Honestly, I didn’t know what to expect from the movie. The trailers weren’t that impressive to me. I didn’t bother with the plethora of film clips and TV spots available on the net either. What caught my attention on the movie was that Empire magazine gave it a 5-star rating. Although Empire frequently gives 5-stars to truly deserving movies, it does astonished me that they would give such rating to an unimpressive looking flick which at first appears to be a spoof of superhero movies. However, that rating made me curious and now, I have seen the movie twice in the theatre. The best thing about the film is how it’s a serious action drama masking itself as a comedy. Yes, you will be laughing your asses off throughout the film but you won’t be laughing at fart jokes. No sir, instead you will be laughing at the absurdity of a father shooting his daughter at point blank range with a bullet that travels 700mph. You will be laughing when a criminal literally explodes in an industrial microwave. You will be laughing at the antiques of Hit-Girl whose language and actions are far too mature for her age. Thus, you get the best of both worlds, so to speak. All the college humor are also present, but we’re not talking about the kind of jokes you hear in ‘American Pie VIII’. Most of the jokes in this film are in reference to previous comic book movies and these are really good jokes that will make you laugh very hard. For instance, when Kick-Ass asked Hit-Girl how he could contact her, her response was, “You just contact the Mayor’s office. He has a special signal that shines in the sky. It’s in the shape of a giant cock.”
At the same time, what first starts off as pure comedy slowly evolves into something more serious once you have all the protagonists, antagonists and everyone else in between in the mix. As humorous as he may seem, Frank D’amico represents the more grave aspect of the film. A kingpin of the drug underworld, Frank has dozens of armed henchmen at his disposals and he himself will not think twice to pull the trigger at a mere stranger on the streets. But having his goons being gunned down mysteriously and maliciously by young costumed heroes gave him a lighter side, which is usually absent from your average comic-book villains, or villains in general. This also shows that Mark Strong himself has a softer side. He is officially the go-to bad guy in Hollywood these days, and it’s good to know that he is very versatile and not just cocooned to the extremely vicious and no-joke bad guy that he frequents. And although Big Daddy may look funny in a Batman-like outfit, there is nothing funny about his actions, especially in the factory-cam scene. Big Daddy is someone you wish Batman will turn to but never will. He doesn’t torture, humiliate nor threaten. He kills. My only regret with Big Daddy is that I wish there was more of him. Then, we have Hit-Girl, the little girl whom I have completely fallen in love with. She is the star of the show, as you have read in every single review. Her acting is brilliant. Her language is improper for her age but cute. Her fighting skills are purely awesome as she is fierce. In short, she is such a doll! You’re just left gawking after every single one of her fight scenes (3 in total), secretly hoping for more. As for the titular character, he played his role well, I guess. He is incompetent in his fighting abilities but that is what we expect from him; an average Joe trying to be a superhero. I wouldn’t change him for anything more. And it was smart how the whole movie was not solely focused on him or it would have rather been boring. The same also applies to Chris D’amico aka Red Mist, a friendless geek who decides to help his father in tracking down Kick-Ass by masking up as a superhero himself. He is played by that dude McLovin from Superbad. Both Kick-Ass and Red Mist shares a particular scene together in the Mist Mobile, with the song ‘Crazy’ by Knarls Barkley playing. That scene was funny as hell.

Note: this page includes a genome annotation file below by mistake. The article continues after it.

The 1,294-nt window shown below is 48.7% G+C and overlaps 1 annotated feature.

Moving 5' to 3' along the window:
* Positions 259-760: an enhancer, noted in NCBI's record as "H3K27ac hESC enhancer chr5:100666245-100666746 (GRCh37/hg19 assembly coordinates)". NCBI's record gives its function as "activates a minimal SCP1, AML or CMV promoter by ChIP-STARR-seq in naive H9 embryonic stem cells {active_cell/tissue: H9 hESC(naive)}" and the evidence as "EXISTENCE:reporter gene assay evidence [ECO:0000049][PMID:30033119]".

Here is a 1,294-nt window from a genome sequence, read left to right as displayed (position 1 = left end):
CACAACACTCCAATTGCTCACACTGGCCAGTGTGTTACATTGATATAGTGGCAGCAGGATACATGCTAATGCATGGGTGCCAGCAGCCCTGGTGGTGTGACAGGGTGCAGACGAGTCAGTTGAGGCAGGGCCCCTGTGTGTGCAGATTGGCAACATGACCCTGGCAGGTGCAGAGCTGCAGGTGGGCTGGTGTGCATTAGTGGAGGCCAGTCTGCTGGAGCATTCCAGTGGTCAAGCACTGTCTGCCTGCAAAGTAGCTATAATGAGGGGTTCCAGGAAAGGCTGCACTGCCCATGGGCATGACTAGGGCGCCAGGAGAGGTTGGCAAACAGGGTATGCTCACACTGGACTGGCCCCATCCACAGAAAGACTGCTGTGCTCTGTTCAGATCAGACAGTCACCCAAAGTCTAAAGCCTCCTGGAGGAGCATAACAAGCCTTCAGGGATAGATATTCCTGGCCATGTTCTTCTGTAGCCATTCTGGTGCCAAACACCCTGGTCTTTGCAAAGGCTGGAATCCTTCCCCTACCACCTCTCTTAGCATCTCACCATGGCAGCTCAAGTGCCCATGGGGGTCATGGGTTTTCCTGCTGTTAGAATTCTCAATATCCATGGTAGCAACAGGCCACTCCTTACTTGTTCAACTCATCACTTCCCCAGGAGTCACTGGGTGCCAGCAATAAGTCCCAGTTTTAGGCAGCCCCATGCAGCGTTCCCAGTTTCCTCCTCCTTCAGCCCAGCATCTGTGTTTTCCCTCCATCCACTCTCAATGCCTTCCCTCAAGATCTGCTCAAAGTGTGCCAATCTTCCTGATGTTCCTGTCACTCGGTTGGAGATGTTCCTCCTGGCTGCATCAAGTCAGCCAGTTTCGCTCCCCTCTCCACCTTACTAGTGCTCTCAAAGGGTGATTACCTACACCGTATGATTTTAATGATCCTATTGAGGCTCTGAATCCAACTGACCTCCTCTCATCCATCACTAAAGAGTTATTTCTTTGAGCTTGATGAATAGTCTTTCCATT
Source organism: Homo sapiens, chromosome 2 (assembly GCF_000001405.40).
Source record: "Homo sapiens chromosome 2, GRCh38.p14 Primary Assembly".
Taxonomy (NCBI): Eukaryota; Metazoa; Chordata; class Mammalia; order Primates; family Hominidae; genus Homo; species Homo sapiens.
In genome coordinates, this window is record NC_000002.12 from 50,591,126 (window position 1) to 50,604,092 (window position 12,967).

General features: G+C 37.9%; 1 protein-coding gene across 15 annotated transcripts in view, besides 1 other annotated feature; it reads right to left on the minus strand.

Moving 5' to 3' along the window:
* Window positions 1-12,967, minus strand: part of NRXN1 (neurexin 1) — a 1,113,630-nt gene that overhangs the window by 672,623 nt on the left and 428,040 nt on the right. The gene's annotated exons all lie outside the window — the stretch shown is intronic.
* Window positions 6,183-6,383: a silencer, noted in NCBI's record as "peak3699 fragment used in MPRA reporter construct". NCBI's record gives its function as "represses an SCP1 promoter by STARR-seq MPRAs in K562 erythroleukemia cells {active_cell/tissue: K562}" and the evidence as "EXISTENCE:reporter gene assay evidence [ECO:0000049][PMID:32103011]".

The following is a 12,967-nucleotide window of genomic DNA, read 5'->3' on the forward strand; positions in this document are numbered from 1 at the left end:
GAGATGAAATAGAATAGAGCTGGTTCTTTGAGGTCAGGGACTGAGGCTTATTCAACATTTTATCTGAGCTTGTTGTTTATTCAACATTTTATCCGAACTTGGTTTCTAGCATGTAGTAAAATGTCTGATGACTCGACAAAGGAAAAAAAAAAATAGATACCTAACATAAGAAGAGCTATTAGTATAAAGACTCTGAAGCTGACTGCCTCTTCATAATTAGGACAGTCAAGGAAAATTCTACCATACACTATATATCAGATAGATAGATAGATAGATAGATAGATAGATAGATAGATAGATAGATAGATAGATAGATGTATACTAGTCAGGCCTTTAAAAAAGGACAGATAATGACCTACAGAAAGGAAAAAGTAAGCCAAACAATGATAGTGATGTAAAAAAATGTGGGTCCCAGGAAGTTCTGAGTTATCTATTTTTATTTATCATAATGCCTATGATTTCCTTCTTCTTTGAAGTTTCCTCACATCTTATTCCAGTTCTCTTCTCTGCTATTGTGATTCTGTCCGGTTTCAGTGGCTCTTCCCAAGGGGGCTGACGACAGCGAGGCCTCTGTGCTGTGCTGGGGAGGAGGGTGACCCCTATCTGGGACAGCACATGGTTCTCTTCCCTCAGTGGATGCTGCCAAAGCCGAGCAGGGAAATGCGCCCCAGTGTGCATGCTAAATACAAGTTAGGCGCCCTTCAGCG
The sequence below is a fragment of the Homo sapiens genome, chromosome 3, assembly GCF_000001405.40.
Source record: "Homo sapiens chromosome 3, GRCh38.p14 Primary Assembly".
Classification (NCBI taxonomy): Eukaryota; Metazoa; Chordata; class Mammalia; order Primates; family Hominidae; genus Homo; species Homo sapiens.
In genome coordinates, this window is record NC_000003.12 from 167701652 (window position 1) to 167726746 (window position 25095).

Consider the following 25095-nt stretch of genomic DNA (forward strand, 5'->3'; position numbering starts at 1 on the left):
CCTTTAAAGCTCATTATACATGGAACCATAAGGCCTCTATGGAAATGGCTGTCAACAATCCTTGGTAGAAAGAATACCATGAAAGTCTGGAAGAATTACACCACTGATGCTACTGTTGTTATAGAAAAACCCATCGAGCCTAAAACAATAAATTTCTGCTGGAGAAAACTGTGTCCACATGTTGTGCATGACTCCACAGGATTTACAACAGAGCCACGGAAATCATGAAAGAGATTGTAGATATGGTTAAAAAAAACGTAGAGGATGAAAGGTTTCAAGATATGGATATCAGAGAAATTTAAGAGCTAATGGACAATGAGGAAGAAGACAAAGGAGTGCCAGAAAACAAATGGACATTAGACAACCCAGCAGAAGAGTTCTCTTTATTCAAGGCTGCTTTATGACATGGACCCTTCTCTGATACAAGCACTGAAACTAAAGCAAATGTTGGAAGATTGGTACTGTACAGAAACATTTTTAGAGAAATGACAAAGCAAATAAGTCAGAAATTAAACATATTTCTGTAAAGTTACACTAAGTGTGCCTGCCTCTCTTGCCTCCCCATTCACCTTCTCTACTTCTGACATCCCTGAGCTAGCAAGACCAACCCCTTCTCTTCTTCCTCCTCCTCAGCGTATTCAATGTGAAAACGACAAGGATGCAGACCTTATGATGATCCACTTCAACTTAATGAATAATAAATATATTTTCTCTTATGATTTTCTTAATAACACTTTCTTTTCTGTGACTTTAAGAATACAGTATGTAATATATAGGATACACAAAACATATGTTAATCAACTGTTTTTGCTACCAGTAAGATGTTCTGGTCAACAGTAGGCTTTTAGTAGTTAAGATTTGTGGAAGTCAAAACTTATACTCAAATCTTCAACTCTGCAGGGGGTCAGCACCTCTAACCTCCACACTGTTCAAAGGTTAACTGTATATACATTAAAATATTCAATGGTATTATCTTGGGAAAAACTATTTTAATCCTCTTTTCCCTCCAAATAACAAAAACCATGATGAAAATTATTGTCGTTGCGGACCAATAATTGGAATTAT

To top it all, the movie has a very interesting soundtrack. There are instrumental superhero themes that were probably taken from other movies and there are vocalized tracks which may have been written for the film, or not. And this is what I like about the movie, how when Hit-Girl brutally slashes her way through hordes of bad men, the song in the background goes something like this, la-la-la la-la-la-la la-la-la-la la-la-la-la. It gives a lighter touch to the otherwise sadistic nature of the fight scenes, to remind everyone that she is indeed a little kid. Basically, the movie is just freaking good. Please do yourself a favor and watch this in the cinema (don’t worry, it’s not censored), as this is probably one of the first time I am writing a review for a movie that is still showing in cinemas nationwide. I am praying for a sequel but I do hope that Vaughn is able to make a follow-up without the studios interfering, just like how he pulled this one off. It just goes to show how brilliant a director can be if he is given the creative freedom and without interference from these greedy cunts. But looking at the declining box-office numbers, I shouldn’t be too optimistic. Whatever it is, at least I have lived long enough to see Kick-Ass because this movie simply kicks ass!!!
Great cast, great laugh, great story and great action. What else are you c*nts waiting for?
Fazil apologises for his sexist remarks in the first paragraph. He is currently dealing with a real c*nt…and not getting any.